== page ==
sun 14/08/2022

dance

The Ballets Russes Return to Russia

Ismene Brown

Ninety-nine years ago, there were sights and stars seen upon the ballet stage as had never been dreamed of. A young genius of 32 was the driving engine of Diaghilev’s Ballets Russes - the choreographer Mikhail Fokine, who created fantasies of radiant Blue Gods, of murderous and erotic goddesses, and tapestries that came to life and sucked dreamers into them. His stars were to become immortals: Anna Pavlova, Vaslav Nijinsky, Tamara Karsavina, Ida Rubinstein… the most beautiful divinities of...

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Q&A Special: Choreographer Javier de Frutos

Ismene Brown

Born in Venezuela 48 years ago, de Frutos has never been the fairytale type, at least not overtly. His 20-year career of choreography has been a career of unstoppable fecundity, violent flamboyance, extreme, even grotesque exhibition, outrageous passion. To many he’s a shock jock of contemporary dance.

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Q&A Special: Photographer Colin Jones

Ismene Brown

Colin Jones was part of a legendarily painful triangle. Married to one of the greatest of ballerinas, Lynn Seymour, but constantly edged aside by the brilliant choreographer who was obsessed with her, Kenneth MacMillan, Jones left ballet to become a photographer, and used his unique access and friendships with people such as Rudolf Nureyev to document in unheard-of intimacy and freshness the golden era of the Royal Ballet.

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Review and Q&A Special: Flawless, Chase the Dream, Royal Festival Hall

Ismene Brown Flawless in 'StreetDance 3D', the movie, the moment they hit international visibility

When not one but two street dance crews blasted into Britain’s Got Talent 2009, it felt like a pressure cooker blowing. An ardent, physical and excitingly exact form of dance that had been bubbling away, compressed and hidden, under the surface of British public entertainment exploded. Of the two, Diversity (the eventual winners) and Flawless, it was Flawless’s 10 men who had the almost scarily precise look of a serious dance company, and last night they crowned a massive year for...

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Q&A Special: The Late Merce Cunningham

Ismene Brown

Tonight the company dedicated to the greatest radical of modern dance, Merce Cunningham, opens its farewell tour to London, a valedictory odyssey that will end next year. Last year Cunningham died, aged 90. He had just premiered a work called Nearly Ninety, and this is fittingly the last thing we will see of his company as it blazes one final circuit before closing down in December 2011.

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Q&A Special: Writer-composer Richard Thomas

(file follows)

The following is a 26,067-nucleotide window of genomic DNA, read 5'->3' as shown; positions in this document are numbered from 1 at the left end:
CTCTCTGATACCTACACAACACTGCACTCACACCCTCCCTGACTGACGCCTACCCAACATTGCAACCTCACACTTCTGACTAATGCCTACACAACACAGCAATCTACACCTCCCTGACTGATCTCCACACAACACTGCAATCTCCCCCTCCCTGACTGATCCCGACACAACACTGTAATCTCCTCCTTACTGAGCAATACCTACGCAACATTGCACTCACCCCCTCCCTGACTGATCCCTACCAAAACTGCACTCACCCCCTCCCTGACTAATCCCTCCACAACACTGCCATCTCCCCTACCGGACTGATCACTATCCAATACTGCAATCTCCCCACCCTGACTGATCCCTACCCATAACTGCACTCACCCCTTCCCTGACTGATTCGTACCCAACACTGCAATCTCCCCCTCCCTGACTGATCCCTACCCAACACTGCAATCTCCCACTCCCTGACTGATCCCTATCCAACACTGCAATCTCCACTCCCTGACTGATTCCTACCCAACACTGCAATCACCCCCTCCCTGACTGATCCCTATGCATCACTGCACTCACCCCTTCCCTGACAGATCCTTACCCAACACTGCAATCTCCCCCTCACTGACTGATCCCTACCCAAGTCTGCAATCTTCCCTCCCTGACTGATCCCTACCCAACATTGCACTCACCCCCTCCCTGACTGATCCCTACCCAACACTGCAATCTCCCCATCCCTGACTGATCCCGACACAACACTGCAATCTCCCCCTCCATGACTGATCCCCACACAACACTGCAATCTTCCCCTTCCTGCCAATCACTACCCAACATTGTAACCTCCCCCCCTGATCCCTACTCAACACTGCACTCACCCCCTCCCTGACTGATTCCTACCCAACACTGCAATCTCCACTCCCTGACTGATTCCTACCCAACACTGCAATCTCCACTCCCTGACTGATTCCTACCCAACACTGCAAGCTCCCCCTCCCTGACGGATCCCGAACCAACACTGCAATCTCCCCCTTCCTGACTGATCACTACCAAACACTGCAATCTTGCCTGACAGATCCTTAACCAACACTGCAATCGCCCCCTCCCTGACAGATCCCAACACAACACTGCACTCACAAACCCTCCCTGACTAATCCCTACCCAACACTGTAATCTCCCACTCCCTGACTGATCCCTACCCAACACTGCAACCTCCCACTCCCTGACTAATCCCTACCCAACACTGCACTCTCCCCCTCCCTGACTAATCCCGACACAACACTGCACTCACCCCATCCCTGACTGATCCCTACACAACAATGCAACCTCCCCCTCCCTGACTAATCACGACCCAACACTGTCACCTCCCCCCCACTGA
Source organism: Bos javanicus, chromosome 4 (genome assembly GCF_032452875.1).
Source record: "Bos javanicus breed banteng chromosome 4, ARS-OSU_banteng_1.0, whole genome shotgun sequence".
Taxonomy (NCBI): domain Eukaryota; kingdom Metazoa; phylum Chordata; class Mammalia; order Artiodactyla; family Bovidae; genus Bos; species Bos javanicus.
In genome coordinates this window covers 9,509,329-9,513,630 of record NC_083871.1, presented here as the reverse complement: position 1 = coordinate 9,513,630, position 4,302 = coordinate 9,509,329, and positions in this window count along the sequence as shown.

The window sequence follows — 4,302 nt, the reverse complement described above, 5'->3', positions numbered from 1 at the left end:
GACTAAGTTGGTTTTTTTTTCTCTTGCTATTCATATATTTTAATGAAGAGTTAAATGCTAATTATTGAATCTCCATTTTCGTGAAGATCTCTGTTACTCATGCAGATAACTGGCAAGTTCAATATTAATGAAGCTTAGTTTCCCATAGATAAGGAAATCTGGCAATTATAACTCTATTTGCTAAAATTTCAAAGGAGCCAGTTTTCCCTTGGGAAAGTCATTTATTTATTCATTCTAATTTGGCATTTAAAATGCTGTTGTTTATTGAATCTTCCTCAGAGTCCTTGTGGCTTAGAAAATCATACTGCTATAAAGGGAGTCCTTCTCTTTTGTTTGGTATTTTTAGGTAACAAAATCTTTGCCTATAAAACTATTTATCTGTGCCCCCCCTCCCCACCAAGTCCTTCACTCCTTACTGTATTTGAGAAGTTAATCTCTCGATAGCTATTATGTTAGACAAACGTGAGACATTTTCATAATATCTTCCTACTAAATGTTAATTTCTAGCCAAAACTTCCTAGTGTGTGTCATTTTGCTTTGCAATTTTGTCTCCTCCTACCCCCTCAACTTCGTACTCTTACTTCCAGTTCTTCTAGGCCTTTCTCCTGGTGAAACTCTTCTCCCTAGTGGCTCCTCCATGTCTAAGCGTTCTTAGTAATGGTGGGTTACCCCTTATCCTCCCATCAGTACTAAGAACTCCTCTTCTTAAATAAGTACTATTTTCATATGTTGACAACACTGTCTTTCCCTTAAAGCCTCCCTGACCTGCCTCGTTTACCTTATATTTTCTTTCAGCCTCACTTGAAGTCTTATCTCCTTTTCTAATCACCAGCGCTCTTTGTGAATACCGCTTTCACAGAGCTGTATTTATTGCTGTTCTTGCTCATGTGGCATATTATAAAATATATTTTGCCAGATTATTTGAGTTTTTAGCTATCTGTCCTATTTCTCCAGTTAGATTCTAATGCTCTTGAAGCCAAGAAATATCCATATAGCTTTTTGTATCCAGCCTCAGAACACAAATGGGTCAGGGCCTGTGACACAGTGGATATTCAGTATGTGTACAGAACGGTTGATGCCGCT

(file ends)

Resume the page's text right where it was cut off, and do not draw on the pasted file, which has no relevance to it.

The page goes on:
Ismene Brown 'Outraged complaints, not family joy - that's Thomas's area': So what will 'Shoes' be like?

Richard Thomas wrote Jerry Springer, The Opera, as everyone knows - and he is soon to unveil Anna Nicole, the opera. Can this be the same Richard Thomas who’s written a dance show at Sadler’s Wells, with a cheesy poster, called Shoes? It hardly seems likely. Flames, expletives, scabrous lines, suppurating satire - that’s what makes a Richard Thomas show, not (surely) tap-dancing in platforms and ballet-dancing in flip-flops?

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theartsdesk Q&A: Stage Designer Es Devlin

Hilary Whitney

For the past five years British stage designer Es Devlin has been creating extraordinarily ambitious and imaginative sets for some of the biggest crowd-pullers in the music industry, from Take That to Lady Gaga. But this week she returns to her theatrical roots with a new play, Pieces of Vincent, by David Watson at the small but prestigious Arcola Theatre in London.

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theartsdesk Q&A: Impresarios Victor and Lilian Hochhauser, Part 1

Ismene Brown

When the words "commercial" and "art" come together - as they do with the Bolshoi season currently at the Royal Opera House - odds are the glue between them is a three-word phrase "Victor Hochhauser presents". Victor and Lilian Hochhauser are the impresarios behind most Russian ballet seasons UK-wide, and they have a reputation for solid box-office commercial taste, which is easily dismissed as the safe option. But they are in their eighties now, and conservatism is forgivable.

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Q&A Special: Choreographer Slava Samodurov

Ismene Brown Slava Samodurov: 'Choreography doesn't have laws so far. It's a more unstable and free creative art'

Choreography is a mystery art. How it happens - or indeed what happens - is as elusive to define as pinning down a brainstorm. There is no solid stuff, no rules, no pre-formed maxims, everything moves; the choreographer goes into a studio, finds some dancers, finds some music, finds some moves, finds some light and atmosphere - and this agglomeration of variables goes out on stage all too often to fall flat, a soufflé that didn't rise. It was insufficiently skilled, or its ingredients were...

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theartsdesk Q&A: Meeting Pina Bausch

Ismene Brown

This week the world-renowned Tanztheater Wuppertal Pina Bausch arrives in London - for the first time, without its towering creator. Last summer the German choreographer died at the age of 68. The company intends to continue, despite the dodgy track record for troupes formed around one singular giant vision to survive long without that magnet at the core.

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